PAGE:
Experts ranging from former air force personnel to government officials believe that Russia’s failure comes down to a combination of poor preparation by Moscow, a clever use of resources based on intelligence by Ukraine and the targeted donations of arms from Western allies to Ukraine.
“As far as I understand, they were able to save a large part of their air force by moving planes from airfields before the Russians destroyed them, based on intelligence ahead of attacks,” said Gen. Riho Terras, a former commander of the Estonian Defense Forces.
Sophy Antrobus, research associate at Freeman Air and Space Institute and former officer in the UK’s Royal Air Force, agrees that in the early stages of the war, Ukraine appeared to take intelligent steps that are now paying dividends.
“They’ve been clever in that they didn’t deploy all of their resources that could take down Russian aircraft. This possibly led Russia into a false sense of security, and Ukraine has been able to keep defending its air while reinforcements from allies arrive,” she said.
Those reinforcements include S-300 anti-aircraft systems, Stingers and Javelin missiles that have been used by Ukraine so far. The presence of such missile systems marks a dramatic upgrade for Ukraine.
Rep. Mike McCaul, the ranking member on the US House Foreign Affairs Committee told CNN that S-300s, which are Russian-made, have “higher-altitude” capability than Stinger missiles, which the US has also sent to Ukraine.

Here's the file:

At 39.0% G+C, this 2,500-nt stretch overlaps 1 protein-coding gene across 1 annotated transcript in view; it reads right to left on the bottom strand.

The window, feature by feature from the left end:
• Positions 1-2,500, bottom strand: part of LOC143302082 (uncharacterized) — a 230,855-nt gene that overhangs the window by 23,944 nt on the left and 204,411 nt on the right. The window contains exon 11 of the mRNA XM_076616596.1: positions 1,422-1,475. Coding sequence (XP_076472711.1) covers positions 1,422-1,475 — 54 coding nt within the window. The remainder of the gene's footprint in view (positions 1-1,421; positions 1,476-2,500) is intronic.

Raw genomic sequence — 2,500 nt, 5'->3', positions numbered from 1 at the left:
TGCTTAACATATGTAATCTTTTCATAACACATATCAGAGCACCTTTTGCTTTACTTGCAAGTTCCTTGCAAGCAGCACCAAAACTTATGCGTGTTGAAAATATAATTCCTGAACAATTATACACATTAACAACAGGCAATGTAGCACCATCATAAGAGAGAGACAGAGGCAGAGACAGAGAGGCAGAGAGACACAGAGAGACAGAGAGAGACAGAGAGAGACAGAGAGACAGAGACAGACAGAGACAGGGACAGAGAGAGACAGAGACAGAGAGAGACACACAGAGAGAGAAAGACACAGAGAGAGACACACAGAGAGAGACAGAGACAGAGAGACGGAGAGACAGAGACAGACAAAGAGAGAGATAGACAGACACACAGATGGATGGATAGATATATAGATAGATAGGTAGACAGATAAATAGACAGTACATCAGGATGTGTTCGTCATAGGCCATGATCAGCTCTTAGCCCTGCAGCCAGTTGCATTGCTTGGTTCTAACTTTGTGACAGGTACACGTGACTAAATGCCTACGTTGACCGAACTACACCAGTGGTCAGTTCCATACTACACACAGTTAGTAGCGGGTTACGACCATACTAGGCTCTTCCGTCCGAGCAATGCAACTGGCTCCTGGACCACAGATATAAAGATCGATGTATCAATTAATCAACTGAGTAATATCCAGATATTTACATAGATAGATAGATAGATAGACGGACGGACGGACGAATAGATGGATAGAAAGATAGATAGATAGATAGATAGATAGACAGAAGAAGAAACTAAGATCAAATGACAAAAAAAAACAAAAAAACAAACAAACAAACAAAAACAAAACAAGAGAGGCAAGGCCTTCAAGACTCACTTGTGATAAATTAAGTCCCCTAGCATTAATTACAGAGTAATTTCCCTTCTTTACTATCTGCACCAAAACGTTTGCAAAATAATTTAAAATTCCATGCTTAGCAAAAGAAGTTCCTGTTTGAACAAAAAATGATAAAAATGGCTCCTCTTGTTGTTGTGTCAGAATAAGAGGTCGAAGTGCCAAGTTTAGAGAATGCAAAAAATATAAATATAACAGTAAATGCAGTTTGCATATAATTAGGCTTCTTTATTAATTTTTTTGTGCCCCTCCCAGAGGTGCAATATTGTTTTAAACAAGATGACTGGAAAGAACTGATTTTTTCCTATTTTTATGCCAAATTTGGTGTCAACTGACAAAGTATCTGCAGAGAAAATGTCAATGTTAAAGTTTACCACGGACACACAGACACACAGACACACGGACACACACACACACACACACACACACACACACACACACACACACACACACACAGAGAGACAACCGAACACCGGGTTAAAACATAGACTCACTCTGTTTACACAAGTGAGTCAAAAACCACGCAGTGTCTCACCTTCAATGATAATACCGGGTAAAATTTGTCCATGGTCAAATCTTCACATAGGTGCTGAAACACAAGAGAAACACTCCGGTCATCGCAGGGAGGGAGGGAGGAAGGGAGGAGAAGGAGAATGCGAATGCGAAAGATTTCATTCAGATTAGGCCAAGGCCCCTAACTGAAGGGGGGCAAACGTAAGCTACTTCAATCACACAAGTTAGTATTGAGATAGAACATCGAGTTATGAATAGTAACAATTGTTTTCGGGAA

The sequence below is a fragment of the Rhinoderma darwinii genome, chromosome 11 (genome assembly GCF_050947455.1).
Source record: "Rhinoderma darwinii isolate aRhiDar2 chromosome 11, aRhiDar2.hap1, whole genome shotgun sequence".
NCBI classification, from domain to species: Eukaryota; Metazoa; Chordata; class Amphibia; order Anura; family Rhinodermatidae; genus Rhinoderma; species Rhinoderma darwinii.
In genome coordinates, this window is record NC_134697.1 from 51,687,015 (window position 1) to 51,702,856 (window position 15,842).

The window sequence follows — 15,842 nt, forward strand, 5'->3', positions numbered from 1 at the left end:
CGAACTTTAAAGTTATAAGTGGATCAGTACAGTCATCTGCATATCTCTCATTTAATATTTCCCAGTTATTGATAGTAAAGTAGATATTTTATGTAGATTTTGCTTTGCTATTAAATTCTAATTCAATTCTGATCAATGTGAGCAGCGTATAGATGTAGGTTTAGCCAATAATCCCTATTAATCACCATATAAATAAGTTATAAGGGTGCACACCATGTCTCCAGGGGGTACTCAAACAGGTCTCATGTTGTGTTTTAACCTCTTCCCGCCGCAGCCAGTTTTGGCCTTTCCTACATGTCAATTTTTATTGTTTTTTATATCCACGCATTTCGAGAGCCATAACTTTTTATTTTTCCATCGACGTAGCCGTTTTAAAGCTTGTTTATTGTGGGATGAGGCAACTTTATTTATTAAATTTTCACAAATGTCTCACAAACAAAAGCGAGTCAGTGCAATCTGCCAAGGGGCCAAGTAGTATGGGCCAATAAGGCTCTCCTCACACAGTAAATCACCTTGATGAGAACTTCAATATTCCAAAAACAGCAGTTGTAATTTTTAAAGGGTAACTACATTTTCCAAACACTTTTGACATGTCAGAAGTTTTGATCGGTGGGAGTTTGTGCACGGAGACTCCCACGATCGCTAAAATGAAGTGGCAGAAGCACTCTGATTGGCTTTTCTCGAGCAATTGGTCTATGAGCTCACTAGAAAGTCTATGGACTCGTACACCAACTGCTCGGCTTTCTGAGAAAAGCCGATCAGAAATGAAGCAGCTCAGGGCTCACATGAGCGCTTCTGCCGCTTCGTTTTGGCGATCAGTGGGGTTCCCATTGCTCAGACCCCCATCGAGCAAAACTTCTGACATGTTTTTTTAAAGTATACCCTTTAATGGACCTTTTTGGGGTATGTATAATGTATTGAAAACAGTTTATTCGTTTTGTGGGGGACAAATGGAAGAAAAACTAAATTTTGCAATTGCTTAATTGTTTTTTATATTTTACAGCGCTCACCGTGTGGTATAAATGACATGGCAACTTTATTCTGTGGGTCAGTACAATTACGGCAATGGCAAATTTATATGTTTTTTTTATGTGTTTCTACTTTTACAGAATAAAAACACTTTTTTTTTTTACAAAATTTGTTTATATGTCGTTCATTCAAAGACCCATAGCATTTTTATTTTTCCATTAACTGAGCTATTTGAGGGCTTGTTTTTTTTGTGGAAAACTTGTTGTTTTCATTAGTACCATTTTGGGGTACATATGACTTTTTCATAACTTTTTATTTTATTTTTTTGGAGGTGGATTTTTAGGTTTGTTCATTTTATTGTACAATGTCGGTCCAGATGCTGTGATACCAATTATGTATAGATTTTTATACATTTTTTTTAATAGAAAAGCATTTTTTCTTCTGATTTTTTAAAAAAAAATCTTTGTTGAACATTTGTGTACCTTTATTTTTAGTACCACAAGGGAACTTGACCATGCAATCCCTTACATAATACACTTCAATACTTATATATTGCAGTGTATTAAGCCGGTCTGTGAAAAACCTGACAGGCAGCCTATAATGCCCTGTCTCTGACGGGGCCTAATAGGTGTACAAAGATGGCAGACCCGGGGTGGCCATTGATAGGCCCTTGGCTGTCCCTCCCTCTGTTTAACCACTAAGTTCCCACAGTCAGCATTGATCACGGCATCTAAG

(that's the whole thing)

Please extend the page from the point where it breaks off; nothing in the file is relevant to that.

“The S-300s are the high-altitude — sort of like our Patriot battery of missiles — anti-aircraft system. The fact that they are in country and more are coming is going to be very effective.” While these missile systems might be effective, there is still a question mark over how long Ukraine can hold off Russia — both in the air and on the ground.
Read the full analysis here.
Tata Marharian, a member of the Ukrainian Volunteer Medical Battalion in Kyiv, told CNN about her difficult experiences treating wounded children, adults and elderly people this past week.
She said she’s treated a lot of people with brain damage from the shelling of cities.
“Many people are wounded, many people are dying,” she said.
The constant bombardment from Russian forces has taken a toll on her.